Tony and I rode together for the next 15-20 miles or so, along with a few others we came across along the way. There were a few times I thought I had a gap on him that might stick, but he kept coming back every time. There was an out-and-back fire road at the far-end of the course that was a really fast pace. I was hanging onto a train that was quite a bit faster than I was comfortable with. The road wasn't too smooth though, so a lot of effort was wasted trying to stay with the train. Tony never wavered though, although he did confide at the end of the stage that he was hanging on for dear life.
A few miles past the out-and-back, the road started to turn upward. It didn't take long to realize that I was going to pay for my efforts on the flats. Tony started riding away and I couldn't match the pace. The next 20 miles were going to be brutal, and there's no such thing as a comfortable place inside of the pain cave. I tried to keep a decent pace, knowing that the biggest climb of the entire race was in front of me. I put my head down and climbed for what seemed like a really long time up a dirt road. Finally, I saw a support vehicle parked to the side, and an arrow pointing the racers to the left. I dropped into a single track descent and thought, "Hey, I'm okay! That wasn't too bad!" Unfortunately, my relief was short lived. After a half-mile, the descent quickly turned into a steep, brutal 1-track climb. Granny gear was the only option for me. For a long while, the steep sections just got steeper. I felt lucky to be on my bike, since I was passing quite a few racers who were walking it like the pioneer children. I finally rounded a corner at the "top"... only to see the trail quickly descend through a small valley and keep going up up and up.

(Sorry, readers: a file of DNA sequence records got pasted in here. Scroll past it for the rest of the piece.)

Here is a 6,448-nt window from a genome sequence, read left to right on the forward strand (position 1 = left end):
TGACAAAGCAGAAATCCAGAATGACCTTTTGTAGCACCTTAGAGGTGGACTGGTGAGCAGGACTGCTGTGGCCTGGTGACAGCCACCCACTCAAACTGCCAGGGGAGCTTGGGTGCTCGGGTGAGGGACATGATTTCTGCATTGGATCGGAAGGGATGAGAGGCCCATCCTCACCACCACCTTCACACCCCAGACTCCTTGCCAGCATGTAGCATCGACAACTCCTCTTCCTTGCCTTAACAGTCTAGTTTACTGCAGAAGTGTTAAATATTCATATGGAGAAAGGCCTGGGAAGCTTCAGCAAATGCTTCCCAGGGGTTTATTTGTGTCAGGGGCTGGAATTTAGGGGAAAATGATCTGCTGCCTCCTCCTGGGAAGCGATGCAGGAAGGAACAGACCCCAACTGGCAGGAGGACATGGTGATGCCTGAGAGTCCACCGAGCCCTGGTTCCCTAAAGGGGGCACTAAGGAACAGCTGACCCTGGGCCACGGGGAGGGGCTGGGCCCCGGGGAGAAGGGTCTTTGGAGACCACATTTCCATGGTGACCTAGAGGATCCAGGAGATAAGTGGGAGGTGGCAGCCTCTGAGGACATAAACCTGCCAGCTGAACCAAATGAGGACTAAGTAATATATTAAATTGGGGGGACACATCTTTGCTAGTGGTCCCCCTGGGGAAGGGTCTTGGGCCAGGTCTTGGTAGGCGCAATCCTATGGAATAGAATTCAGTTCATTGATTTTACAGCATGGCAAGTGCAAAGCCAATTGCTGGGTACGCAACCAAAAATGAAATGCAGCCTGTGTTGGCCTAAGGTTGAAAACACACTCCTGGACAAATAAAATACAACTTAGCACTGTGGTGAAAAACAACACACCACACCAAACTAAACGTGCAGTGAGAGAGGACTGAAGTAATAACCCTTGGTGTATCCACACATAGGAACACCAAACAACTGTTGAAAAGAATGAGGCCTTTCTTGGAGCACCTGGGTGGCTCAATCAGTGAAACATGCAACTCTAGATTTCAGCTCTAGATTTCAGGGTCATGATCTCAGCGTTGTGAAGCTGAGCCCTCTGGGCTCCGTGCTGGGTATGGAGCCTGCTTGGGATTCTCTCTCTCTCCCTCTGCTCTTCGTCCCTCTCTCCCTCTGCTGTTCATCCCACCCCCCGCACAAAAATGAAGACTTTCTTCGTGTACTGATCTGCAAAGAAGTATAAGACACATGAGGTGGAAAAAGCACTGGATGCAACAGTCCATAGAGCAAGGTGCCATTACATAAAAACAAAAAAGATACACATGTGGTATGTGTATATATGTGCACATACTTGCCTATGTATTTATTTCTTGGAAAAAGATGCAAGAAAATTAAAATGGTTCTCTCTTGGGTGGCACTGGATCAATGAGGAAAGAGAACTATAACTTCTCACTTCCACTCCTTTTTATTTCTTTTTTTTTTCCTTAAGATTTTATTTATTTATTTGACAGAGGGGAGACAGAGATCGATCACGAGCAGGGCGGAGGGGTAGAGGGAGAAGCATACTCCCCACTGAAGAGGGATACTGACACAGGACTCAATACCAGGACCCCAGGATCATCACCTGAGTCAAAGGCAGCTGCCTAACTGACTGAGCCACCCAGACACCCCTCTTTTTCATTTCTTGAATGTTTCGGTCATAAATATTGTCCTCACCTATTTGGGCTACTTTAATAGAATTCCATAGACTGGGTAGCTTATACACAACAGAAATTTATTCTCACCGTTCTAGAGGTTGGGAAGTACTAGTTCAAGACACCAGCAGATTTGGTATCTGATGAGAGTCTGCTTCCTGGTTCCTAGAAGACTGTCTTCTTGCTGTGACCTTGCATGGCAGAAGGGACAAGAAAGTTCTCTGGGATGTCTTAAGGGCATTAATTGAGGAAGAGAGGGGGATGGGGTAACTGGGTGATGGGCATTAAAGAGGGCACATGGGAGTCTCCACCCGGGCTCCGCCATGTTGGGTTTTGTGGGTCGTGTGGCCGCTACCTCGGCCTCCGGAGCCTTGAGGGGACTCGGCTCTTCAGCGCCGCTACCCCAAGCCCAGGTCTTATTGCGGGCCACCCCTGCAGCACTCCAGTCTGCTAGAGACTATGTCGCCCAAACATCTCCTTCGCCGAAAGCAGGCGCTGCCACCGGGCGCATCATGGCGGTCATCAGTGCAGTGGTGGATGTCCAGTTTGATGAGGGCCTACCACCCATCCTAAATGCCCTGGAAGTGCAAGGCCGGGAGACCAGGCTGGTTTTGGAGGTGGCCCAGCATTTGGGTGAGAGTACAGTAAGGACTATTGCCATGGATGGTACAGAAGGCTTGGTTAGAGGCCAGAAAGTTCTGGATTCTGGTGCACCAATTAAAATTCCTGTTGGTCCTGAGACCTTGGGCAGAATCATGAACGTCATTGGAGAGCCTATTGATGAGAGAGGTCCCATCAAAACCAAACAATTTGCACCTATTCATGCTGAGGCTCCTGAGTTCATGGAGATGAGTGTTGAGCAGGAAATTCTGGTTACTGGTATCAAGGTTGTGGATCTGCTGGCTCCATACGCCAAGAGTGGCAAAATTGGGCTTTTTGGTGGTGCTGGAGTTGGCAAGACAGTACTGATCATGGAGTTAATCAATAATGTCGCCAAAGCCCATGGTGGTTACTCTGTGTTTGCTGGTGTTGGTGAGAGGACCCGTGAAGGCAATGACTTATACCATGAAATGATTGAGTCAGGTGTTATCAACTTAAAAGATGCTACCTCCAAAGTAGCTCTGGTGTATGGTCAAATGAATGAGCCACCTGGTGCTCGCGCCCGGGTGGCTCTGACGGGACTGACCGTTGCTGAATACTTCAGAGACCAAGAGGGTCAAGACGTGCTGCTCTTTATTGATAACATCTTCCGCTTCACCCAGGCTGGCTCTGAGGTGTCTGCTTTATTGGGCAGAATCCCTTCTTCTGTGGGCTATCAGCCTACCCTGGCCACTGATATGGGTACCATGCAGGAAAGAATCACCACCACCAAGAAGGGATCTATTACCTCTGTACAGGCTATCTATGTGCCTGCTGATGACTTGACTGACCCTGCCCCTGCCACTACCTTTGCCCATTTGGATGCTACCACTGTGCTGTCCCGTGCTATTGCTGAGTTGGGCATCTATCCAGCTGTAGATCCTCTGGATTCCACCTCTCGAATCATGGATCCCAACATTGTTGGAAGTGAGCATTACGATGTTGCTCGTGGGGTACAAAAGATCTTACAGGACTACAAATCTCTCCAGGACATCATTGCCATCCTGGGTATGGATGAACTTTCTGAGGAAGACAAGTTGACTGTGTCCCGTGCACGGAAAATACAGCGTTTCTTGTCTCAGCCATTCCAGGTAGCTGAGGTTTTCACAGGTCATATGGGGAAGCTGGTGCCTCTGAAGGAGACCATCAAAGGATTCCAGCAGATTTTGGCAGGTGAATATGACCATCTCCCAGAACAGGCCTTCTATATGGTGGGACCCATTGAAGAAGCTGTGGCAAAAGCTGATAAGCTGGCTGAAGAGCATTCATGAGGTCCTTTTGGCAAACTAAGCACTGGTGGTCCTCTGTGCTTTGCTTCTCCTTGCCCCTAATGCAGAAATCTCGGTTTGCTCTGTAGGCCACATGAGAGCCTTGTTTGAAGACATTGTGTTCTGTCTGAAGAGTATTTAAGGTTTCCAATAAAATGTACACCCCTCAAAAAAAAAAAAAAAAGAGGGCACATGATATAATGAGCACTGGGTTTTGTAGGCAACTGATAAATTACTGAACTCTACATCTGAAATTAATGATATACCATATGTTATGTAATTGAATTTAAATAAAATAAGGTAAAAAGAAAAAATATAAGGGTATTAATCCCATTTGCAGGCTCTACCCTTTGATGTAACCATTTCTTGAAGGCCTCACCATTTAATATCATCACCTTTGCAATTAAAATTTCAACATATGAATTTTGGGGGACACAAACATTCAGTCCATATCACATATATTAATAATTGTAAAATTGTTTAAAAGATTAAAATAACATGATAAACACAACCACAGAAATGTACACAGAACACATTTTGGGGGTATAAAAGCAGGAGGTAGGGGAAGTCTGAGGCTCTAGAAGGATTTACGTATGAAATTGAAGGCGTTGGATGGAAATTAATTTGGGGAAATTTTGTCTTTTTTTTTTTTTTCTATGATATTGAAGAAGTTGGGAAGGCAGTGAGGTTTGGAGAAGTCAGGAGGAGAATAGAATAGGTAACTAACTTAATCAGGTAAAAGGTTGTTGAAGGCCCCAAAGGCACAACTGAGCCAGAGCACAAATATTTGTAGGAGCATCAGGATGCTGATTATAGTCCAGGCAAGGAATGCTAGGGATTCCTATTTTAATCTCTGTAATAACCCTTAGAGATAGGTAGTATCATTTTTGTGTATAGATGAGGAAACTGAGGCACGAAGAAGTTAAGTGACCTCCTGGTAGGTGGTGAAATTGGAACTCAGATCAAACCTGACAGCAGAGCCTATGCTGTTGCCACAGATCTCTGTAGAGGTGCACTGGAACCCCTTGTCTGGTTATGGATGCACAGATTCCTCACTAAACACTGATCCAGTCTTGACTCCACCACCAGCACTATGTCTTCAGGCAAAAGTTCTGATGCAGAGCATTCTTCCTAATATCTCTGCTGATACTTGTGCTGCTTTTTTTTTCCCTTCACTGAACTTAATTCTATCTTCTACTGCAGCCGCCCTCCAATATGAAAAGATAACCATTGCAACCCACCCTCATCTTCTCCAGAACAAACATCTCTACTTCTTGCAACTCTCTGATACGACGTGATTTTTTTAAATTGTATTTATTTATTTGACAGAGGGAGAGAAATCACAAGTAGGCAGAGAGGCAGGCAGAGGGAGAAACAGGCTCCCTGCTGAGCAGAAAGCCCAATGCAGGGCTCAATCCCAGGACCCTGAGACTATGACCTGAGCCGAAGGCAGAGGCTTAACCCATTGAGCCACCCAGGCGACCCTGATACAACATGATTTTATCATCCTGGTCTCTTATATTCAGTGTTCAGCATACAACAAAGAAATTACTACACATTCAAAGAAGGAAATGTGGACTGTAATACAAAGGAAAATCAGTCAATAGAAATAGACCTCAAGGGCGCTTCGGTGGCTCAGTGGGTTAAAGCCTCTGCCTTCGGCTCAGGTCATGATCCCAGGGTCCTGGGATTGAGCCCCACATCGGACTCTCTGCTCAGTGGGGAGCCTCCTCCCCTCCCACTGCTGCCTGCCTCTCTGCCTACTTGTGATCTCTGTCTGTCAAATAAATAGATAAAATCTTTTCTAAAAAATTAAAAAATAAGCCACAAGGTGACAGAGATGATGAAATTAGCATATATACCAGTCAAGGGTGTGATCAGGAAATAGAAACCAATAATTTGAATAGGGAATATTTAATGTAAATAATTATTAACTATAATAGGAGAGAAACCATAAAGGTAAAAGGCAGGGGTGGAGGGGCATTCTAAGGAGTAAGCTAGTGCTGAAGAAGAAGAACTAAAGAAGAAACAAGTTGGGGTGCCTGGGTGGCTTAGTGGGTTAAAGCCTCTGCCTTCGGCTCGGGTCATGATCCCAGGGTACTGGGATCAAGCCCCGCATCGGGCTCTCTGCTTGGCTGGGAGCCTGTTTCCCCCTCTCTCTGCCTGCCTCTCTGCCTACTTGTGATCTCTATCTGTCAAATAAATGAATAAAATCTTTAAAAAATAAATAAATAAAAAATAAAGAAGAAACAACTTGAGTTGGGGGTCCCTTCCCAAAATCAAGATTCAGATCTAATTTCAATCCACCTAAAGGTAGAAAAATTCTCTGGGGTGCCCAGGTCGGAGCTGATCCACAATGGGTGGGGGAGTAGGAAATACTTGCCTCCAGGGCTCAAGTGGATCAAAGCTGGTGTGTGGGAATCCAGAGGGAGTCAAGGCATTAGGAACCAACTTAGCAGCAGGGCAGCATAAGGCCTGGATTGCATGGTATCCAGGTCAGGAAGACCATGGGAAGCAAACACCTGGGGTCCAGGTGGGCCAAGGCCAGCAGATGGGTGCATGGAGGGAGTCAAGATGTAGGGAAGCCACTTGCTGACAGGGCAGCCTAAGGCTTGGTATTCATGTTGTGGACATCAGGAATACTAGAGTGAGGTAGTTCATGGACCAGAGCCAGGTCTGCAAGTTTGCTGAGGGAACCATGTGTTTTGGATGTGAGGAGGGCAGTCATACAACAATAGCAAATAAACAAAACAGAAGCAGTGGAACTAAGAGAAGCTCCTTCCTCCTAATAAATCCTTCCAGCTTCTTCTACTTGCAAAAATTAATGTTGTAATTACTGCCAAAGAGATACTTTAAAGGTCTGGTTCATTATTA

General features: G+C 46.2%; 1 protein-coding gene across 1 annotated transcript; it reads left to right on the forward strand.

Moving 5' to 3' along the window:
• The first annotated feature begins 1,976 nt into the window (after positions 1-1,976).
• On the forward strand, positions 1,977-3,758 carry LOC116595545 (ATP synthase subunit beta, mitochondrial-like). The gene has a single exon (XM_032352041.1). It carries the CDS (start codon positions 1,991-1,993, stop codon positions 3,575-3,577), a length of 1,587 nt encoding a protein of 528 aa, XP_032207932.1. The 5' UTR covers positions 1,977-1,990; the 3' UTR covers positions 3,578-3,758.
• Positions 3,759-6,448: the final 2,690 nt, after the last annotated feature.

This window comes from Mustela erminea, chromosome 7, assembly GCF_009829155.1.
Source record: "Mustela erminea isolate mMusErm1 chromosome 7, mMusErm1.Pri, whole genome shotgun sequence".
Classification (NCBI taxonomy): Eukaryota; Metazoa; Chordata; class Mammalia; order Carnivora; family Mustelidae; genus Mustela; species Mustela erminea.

After what seemed like forever, the trail finally leveled off, and a dirt road appeared in the distance. It was finally over. I could see the descent to the left. My joy was full. Wait a minute. What are those people on bikes doing hundreds of feet above me on that other dirt road? Are they still climbing? My heart sank when I realized that I still had to ride an out-and-back to the very tippy-top of Brian Head peak. Man, while writing this, I'm confirming what I already knew about myself - I'm a total head case. If things go differently than expected, I have a tough time shaking it off. This was a perfect example. Demoralized, I dropped back into the granny and climbed to the top of the peak. 11,300 feet. On the way up, I saw Tony zipping down. I figured he would have already come through by now, so seeing him gave me some hope. I made a note of the time and place I saw him and pushed to the top. I'm pretty sure that when I reached that peak, I was at the highest elevation I'd been at since I was in Colorado in 2001 (airplanes excluded). I think that even the Snowbird tram only tops out right at 11,000 feet.